Social development is primarily the development of social skills:
The set of behaviors and attitudes that demonstrate the ability to cooperate with others, understand others’ feelings, interact positively with others, resolve conflicts respectfully, and state opinions, needs and desires appropriately.

Social skills involve etiquette and manners.
These are words we don’t use much anymore. But they are social skills, and therefore related to a child’s social development.

Etiquette and manners use to be formally taught in school.
A long time ago there were lots of rules that people were taught–rules about practically every little detail of life! Over the years, lots of these rules started to seem out of place in modern society.

In the last few decades, we have relaxed most of the formal “rules” of etiquette.
However, there is still a general sense that manners do matter. Think of manners as visible signs of basic values. It’s not about saying “please” and “thank you” like a robot. Manners demonstrate human qualities of respect, kindness, tolerance, fairness, and empathy.

We know that children who get along with others–both adults and peers–do better in school and in life.
Good social skills, such as manners, kindness and helping behaviors, help children make friends. They also help children know how to behave in new, and perhaps uncomfortable, situations. As children grow, having good social skills can help in a job or college interview (or on a first date!).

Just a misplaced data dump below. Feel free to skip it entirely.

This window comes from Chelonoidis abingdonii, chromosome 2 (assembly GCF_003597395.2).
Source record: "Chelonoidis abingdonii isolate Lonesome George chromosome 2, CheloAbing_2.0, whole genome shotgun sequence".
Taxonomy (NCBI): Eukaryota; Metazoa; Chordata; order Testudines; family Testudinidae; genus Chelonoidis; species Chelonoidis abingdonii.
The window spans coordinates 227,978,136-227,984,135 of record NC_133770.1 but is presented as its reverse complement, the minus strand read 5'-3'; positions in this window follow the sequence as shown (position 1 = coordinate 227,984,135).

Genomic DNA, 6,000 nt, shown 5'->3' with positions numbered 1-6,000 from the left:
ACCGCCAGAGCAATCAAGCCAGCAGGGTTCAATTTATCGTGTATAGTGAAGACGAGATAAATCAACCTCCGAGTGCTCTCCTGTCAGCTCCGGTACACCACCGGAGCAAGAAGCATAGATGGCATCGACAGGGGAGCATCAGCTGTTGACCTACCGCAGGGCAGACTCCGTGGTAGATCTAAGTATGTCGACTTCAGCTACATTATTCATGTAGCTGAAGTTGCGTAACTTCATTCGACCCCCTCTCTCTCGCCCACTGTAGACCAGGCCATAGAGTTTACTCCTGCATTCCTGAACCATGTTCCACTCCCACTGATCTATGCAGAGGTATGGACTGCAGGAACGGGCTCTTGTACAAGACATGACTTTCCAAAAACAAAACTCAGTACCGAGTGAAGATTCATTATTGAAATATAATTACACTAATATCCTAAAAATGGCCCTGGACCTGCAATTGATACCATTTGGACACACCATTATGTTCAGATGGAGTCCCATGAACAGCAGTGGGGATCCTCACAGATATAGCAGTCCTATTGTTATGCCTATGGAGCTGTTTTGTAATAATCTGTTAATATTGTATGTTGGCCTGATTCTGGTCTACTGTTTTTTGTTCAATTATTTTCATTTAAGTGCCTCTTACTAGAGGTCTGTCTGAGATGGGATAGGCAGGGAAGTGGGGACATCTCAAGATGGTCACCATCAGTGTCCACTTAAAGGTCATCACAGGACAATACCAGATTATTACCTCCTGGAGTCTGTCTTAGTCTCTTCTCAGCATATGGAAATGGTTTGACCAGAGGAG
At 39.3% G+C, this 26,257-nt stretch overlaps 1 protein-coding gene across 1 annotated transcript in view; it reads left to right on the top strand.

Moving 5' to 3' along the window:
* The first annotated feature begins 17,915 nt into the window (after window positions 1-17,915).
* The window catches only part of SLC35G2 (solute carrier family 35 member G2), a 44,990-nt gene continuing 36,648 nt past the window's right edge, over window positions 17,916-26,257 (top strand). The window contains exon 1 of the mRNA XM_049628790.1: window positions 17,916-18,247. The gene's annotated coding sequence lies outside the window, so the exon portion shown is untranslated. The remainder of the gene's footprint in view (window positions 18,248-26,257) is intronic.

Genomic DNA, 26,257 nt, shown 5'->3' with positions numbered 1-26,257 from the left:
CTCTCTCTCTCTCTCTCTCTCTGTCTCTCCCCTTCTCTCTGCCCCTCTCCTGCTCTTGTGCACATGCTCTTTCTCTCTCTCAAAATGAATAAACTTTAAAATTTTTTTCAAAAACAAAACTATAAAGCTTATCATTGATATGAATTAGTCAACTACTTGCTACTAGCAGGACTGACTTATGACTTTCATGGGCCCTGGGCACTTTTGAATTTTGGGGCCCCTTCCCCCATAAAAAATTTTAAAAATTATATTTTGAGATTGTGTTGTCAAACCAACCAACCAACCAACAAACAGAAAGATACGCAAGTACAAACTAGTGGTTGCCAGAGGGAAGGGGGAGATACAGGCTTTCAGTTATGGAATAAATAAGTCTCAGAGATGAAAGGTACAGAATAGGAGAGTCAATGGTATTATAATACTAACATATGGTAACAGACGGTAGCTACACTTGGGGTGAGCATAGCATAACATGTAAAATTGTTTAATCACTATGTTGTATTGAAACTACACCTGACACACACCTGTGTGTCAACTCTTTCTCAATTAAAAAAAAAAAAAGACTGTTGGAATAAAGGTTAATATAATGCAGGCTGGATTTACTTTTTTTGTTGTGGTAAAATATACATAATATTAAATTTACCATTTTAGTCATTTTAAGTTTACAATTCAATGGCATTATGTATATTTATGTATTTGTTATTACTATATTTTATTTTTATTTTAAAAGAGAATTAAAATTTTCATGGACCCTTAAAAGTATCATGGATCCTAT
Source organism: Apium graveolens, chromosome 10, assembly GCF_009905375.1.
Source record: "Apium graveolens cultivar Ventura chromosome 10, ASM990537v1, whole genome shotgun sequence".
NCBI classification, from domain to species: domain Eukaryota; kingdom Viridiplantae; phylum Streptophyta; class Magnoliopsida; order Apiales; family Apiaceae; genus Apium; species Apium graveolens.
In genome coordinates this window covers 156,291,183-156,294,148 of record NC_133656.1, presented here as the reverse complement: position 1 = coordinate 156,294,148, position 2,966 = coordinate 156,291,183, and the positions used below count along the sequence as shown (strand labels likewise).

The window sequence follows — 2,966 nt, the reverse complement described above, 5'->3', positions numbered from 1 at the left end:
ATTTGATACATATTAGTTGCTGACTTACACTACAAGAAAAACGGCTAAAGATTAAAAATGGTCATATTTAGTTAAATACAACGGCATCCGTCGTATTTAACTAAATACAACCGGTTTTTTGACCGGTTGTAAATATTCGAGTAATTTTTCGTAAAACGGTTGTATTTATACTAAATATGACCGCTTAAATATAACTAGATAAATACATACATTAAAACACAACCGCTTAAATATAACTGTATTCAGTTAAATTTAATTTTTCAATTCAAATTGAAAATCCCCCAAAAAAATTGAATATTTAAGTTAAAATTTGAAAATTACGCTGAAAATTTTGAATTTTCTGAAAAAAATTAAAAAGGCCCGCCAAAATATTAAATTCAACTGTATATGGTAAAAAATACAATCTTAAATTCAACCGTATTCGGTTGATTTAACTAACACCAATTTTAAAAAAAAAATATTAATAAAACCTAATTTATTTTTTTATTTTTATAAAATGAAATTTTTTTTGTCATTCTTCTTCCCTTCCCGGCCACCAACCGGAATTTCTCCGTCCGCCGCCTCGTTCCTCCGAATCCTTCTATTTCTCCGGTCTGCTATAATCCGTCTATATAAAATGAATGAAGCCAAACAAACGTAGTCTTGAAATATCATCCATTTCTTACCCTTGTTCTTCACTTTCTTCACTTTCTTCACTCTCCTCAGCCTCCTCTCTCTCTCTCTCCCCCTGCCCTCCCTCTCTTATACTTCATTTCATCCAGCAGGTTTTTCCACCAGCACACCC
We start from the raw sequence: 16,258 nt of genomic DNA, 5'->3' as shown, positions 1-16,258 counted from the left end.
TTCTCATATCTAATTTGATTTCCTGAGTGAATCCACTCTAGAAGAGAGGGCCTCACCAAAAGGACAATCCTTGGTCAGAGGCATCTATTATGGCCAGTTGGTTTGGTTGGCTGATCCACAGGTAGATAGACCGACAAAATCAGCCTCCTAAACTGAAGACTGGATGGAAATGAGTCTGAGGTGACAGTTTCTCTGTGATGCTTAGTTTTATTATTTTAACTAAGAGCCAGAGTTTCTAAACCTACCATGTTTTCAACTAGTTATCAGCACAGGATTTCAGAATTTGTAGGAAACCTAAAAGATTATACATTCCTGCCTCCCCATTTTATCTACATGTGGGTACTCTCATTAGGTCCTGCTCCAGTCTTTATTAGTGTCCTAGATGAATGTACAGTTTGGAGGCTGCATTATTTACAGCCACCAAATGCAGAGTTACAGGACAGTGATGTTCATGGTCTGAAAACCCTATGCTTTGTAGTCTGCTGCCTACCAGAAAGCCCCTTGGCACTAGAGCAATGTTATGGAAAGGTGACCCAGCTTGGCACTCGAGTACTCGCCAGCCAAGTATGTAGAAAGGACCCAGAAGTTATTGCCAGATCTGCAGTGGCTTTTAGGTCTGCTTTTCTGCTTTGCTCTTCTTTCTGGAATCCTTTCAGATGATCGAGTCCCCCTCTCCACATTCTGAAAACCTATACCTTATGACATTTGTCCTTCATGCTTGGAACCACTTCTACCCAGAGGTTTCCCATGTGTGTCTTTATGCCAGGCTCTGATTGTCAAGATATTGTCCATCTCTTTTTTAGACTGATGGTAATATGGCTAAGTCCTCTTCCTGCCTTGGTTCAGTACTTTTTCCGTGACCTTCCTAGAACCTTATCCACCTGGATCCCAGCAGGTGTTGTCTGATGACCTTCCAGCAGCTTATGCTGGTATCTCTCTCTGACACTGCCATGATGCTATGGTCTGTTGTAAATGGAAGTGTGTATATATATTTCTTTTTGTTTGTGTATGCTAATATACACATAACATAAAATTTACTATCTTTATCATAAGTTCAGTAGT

We also know that manners need to be taught.
Being polite is not something we are born knowing how to do. We learn this by watching those around us, being taught by others, and seeing how people respond differently to polite and impolite behavior. There are manners and etiquette for many different situations. For example:

  • Table manners
  • Classroom manners
  • Financial etiquette
  • Good sportsmanship
  • Phone etiquette
  • Email etiquette
  • Restaurant manners
  • Speaking manners (not interrupting, not pointing)
  • Greeting and introduction etiquette

What can you do to help teach manners and etiquette?

  • Model polite, kind, respectful behavior through your actions and words. Discuss manners and etiquette with your child(ren). Say€””I’d like us to work on our manners in this family. What do you think is important?”
  • Don’t yell, humiliate or punish when a child forgets a rule, like saying “please”. Gently remind them. Remember to use manners when teaching

© Parent Trust for Washington Children